Both. But mostly tea. Tea reconnects me with Britain every day. I order huge parcels of Yorkshire Tea from Amazon at regular intervals. (Although New York has GREAT coffee.)

The one thing that drives you mad?


You mean I can have only one? OK, well in that case, I sheepishly admit to being a very angry pedestrian. Often I’m fuming at cyclists. I love walking in Manhattan and I’m disappointingly (to myself) very law abiding. So when I have the right of way, I get incensed at being shouted at/cycled at/whistled at by law-breaking cyclists. I mean I get it, they’re angry because they get abused by the cars. But then they go and take it out on the poor pedestrians. It’s a case of ‘big fish eats little fish’. All the way down the food chain. And we pedestrians are the most vulnerable, at the bottom. I could keep writing about this at some length. But maybe I should stop now.


Thank you so much!




One game. Six students. Five survivors.

At University, six friends come together and play a game. Its a silly little game imagined by two of their number – a game of actions followed by consequences growing ever more intricate in nature…with one winner to remain standing at the end. Fun. Oh yes. Or no. As the game becomes ever more involved, the stakes higher, the opponents becoming ever more competitive and adversarial, friendships will be destroyed and tragedy will strike. Watched over by the ever mysterious Game Soc, the players are pushed to their limits….just how far will they go and how much of their future will they sacrifice?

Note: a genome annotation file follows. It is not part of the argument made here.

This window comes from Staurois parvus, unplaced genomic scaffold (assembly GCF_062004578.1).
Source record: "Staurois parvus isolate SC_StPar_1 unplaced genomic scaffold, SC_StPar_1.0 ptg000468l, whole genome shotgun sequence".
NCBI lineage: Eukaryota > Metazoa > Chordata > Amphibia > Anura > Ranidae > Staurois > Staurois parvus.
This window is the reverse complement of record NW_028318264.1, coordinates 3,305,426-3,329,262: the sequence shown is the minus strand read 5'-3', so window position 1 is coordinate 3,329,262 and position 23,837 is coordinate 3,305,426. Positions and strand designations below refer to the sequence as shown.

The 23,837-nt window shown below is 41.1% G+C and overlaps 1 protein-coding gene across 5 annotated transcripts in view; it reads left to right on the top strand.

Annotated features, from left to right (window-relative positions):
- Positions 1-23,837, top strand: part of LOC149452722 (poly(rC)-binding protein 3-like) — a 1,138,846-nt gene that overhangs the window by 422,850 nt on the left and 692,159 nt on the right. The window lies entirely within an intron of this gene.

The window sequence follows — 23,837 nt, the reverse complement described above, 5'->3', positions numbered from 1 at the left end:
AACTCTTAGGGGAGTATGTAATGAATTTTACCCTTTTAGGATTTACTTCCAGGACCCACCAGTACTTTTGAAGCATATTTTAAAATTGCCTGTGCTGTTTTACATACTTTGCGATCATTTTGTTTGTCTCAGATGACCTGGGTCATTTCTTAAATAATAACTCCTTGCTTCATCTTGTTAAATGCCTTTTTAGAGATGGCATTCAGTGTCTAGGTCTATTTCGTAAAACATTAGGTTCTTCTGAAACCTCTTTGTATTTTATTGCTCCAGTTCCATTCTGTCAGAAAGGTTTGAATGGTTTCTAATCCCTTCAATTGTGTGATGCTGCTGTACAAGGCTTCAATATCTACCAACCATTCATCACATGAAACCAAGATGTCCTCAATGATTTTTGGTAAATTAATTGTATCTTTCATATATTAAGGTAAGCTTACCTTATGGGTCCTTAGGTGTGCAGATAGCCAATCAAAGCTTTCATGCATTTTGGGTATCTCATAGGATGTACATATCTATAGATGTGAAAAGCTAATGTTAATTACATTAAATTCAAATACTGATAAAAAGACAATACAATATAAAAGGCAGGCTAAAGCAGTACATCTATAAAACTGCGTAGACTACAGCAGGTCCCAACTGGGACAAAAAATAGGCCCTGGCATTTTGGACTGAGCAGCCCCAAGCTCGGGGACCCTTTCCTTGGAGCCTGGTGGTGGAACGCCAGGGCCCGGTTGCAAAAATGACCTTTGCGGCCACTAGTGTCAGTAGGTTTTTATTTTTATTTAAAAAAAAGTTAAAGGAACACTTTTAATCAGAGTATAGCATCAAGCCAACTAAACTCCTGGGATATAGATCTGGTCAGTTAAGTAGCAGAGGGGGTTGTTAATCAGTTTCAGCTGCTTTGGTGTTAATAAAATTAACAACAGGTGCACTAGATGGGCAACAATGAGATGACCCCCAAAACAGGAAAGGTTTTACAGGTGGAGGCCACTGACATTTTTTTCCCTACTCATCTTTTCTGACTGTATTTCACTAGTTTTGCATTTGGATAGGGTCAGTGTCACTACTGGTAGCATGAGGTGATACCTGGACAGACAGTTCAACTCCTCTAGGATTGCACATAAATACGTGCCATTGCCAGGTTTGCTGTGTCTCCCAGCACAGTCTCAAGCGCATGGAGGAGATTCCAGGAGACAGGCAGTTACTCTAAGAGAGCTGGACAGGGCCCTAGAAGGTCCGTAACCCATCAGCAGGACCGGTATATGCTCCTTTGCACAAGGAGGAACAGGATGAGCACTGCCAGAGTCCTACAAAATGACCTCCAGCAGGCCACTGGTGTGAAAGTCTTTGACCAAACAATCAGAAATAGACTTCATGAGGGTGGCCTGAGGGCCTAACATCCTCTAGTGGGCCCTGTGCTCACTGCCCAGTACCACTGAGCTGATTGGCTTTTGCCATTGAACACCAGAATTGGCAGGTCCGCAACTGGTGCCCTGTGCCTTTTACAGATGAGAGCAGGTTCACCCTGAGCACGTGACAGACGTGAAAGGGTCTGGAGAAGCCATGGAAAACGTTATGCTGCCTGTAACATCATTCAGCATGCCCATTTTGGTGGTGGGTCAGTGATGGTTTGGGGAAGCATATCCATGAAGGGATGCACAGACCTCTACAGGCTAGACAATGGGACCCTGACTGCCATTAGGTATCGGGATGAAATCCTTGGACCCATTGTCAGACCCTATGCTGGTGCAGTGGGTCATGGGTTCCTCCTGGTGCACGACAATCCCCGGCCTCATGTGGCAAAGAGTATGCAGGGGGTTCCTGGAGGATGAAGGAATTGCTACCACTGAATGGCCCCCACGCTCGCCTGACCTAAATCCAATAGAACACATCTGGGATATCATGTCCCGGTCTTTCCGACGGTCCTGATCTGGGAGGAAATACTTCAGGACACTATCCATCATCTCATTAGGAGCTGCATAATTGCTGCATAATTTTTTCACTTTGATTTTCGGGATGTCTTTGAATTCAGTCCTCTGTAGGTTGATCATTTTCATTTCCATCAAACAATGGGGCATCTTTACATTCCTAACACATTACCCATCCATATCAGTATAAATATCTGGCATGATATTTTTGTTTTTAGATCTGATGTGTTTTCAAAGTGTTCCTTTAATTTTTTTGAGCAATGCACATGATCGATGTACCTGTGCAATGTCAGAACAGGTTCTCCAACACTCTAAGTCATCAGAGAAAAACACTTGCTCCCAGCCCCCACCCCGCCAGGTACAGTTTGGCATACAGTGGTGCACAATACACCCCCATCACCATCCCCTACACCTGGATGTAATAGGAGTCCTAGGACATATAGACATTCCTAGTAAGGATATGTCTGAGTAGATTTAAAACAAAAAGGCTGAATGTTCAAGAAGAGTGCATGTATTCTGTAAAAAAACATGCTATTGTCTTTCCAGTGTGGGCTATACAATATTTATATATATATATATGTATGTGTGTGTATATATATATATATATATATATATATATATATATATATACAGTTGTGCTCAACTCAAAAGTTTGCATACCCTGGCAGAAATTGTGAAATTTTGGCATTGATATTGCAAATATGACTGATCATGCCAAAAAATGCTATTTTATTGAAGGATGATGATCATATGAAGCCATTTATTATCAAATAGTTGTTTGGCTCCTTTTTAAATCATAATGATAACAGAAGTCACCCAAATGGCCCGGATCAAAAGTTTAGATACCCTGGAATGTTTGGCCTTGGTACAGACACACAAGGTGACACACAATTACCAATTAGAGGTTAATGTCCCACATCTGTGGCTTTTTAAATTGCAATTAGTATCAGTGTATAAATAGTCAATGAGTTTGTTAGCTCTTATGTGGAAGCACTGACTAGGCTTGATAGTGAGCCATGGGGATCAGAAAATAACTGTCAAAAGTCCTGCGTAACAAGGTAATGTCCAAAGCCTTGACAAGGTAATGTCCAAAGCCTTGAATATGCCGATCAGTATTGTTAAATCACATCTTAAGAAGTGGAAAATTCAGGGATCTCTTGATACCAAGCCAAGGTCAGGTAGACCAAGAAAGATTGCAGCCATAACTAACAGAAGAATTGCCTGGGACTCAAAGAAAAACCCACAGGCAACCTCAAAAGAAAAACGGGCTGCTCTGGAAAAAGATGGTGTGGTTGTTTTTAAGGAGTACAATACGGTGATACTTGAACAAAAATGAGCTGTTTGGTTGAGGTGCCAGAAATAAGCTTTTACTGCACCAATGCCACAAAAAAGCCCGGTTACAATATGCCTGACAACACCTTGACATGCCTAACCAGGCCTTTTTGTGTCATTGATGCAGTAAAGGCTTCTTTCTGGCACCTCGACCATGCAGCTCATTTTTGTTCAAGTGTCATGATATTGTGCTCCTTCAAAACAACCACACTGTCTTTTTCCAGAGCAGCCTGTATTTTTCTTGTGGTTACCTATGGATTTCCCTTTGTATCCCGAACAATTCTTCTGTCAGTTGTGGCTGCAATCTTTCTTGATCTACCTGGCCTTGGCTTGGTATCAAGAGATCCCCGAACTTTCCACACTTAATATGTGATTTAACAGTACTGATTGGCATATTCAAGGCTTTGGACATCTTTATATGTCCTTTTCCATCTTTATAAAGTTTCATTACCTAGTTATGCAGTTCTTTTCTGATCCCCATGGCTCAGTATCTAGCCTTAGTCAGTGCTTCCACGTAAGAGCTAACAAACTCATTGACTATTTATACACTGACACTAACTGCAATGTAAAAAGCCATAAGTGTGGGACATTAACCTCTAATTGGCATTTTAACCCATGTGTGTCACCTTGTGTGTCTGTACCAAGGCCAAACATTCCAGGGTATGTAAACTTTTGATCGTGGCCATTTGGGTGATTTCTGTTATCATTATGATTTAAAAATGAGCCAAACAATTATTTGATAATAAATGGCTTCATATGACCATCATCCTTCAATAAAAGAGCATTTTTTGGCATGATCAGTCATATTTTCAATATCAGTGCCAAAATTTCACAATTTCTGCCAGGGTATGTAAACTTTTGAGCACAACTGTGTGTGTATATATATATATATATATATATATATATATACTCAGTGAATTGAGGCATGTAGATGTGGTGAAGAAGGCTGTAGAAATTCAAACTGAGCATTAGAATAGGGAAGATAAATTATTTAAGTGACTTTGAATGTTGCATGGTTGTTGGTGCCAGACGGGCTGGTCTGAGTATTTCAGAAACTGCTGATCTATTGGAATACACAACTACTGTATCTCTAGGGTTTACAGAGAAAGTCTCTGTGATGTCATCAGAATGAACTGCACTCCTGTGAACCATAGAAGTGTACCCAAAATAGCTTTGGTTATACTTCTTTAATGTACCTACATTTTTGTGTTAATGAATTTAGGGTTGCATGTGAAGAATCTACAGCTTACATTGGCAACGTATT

This story will sink into your subconcious…..written in a clever and compelling way the lines between fantasy and reality blur and you will never be quite sure where you are. The game itself is brilliantly imagined – it seems so innocuous and yet its insidious…when is the game being played exactly…and just how serious will the consequences be?

Another extremely clever aspect of this novel for me, is the way that the usual “twists” you would be expecting to come at the end, or as game changers somewhere in the middle are all over the place and intricately placed. In a way this is very much a character driven novel…Jolyon stands out as perhaps one of the most enthralling and unusual characters you will find in fiction – and the rest of the students in their own way are just as fascinating. Any one of them can walk away at any moment…but will they? Psychologically speaking they are all captivating – are any of them quite as they appear? Its very cunning writing…Insidious indeed.

As a mystery, it works on several levels. It will keep you guessing but not about the usual things perhaps. You will want to work out what is going on but every time you think you do, something changes. Someone talks, someone else listens and the whole playing field shifts…if you were to ask me to sum up this novel in a sentence I would perhaps say “The Twilight Zone on Acid” and yet it is all very much grounded in reality. After all, we all play mind games…don’t we?

I will say without a doubt this is one of the best books I have read this year. It will be going into Highly Recommended. As Sherlock Holmes might say. Come Watson….The Game is Afoot.


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Happy Reading Folks!